University of Texas to offer large-scale online master’s degree in AI
The University of Texas at Austin, one of the nation’s top computer science schools, said Thursday it is launching a large-scale, low-cost online master’s degree program in artificial intelligence.
A first of its kind among elite computer schools, the new program could help rapidly expand the AI workforce in the United States as tech giants like Microsoft rush to invested billions in the area.
The university announced the initiative amid buzz surrounding new AI-powered technology that can generate human-like art and text. And while some of the tech industry’s biggest companies are laying off workers after years of rapid growth, AI hiring is expected to remain strong.
University leaders have said they plan to train thousands of graduate students in in-demand skills such as machine learning, for a tuition of about $10,000, starting in the spring of 2024. School officials said the cost is intended to make AI education more affordable. In contrast, Johns Hopkins University offers an online master’s degree in artificial intelligence for more than $45,000.
“AI is now becoming a major tool in areas that are beyond the reach of a handful of technology companies,” said Adam Clevans, a professor of computer science at Texas State who is director of the online master’s program in AI. Noting that AI experts are in high demand in industries such as biotech and finance, Professor Clevans said the new online degree was “something that working professionals can participate in to learn the expertise their companies need without to quit their jobs’.
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Funding for the development of the new master’s program came in part from the National Science Foundation. In 2020, the foundation awarded the University of Texas a five-year, $20 million grant to create an AI institute in machine learning. It’s an area where computer algorithms learn to make predictions by analyzing large sets of data — such as predicting which drug formulas can best be used to treat new viruses.
University officials said faculties of computer science and related fields, such as computer engineering, will teach online master’s courses through recorded video lectures, along with some interactive sessions. Faculty members involved in an interdisciplinary research program at the university called Good systemswhich aims to develop AI tools whose potential benefits to society outweigh their harms will also participate.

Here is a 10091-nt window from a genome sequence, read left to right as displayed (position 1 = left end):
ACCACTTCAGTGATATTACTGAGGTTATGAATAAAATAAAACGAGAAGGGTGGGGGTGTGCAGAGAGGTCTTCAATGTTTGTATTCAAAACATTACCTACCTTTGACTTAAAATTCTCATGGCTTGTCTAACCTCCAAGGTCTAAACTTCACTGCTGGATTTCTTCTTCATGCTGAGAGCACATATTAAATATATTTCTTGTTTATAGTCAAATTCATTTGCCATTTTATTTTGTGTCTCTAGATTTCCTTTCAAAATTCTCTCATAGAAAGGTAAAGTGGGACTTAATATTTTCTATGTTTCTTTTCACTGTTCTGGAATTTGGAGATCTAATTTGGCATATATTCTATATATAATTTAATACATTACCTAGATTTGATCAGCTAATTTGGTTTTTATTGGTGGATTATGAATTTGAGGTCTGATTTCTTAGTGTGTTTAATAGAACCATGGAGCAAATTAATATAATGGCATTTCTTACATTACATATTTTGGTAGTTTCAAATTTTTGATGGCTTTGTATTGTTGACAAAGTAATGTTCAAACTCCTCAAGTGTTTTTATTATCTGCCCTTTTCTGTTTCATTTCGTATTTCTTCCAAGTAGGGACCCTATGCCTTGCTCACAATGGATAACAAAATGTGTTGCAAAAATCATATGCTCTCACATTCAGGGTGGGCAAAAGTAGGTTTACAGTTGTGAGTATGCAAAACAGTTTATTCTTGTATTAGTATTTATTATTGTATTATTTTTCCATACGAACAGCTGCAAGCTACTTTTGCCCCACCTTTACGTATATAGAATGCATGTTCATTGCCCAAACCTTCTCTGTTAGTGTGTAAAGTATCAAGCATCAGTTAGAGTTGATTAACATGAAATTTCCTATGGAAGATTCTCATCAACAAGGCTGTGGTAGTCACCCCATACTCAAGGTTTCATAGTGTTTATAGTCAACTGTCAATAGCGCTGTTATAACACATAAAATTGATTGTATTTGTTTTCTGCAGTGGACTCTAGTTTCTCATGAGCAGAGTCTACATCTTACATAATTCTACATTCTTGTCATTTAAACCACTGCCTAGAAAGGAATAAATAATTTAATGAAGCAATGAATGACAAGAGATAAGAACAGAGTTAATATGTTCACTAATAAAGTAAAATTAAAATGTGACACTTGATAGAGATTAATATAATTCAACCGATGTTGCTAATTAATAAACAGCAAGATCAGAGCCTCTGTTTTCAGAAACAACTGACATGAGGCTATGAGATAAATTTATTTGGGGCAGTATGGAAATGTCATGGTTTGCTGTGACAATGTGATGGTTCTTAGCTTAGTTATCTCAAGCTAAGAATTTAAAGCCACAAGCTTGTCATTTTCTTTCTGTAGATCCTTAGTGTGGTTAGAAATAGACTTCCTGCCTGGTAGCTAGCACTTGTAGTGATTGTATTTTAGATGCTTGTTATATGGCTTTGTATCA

The online master’s program will include advanced courses in areas such as machine learning; AI applications in healthcare; and natural language processing, which helps voice assistants like Siri and Alexa understand human speech. Each course will also include formal ethics training to give students a framework for understanding the societal implications of AI systems.
“In each of the classes, the instructor will ask the students to consider the possible benefits and possible harms of the technology they’re learning about,” said Peter Stone, a professor of computer science at Texas Tech who teaches course in ethical robotics. “People developing the next generation of technology, as well as users, need to have a realistic view of what the strengths and limitations of AI are”
These creative and critical skills may be in increasing demand. Tech companies are scrambling to develop advanced chatbots and other AI tools that can generate images and text in response to brief prompts — though some researchers warn that the rush to deploy these new systems could create risks, such as political manipulation.
The Texas program was inspired in part by the Georgia Institute of Technology, which in 2014 became the first top computer science school to launch large-scale, low-cost online master’s degree in this field. Thousands of students have completed the program.
In 2019, the University of Texas at Austin launched its own large-scale online master’s degree in computer science, followed by a similar online master’s degree in data science in 2021. Together, the programs enroll about 2,800 students.
The university plans to open applications for the new artificial intelligence master’s program this June with the goal of enrolling more than 2,000 students annually, said Don Fussell, chair of the computer science department. To be accepted into the online program, he said, students will not be required to have a bachelor’s degree in computer science, but will need to have experience in a technical field such as engineering or computer science. The artificial intelligence courses will be offered through edX, a popular learning platform that also hosts the university’s online master’s courses in computer and data science.
With widespread layoffs at Amazon, Google and other tech firms, the online program may already have a ready audience: tens of thousands of unemployed tech workers who want to major in artificial intelligence.
“If these cuts continue, I think we will see a shift among many people from general computer science and technology backgrounds to AI,” Professor Fussell said. “That’s the way the field moves.”
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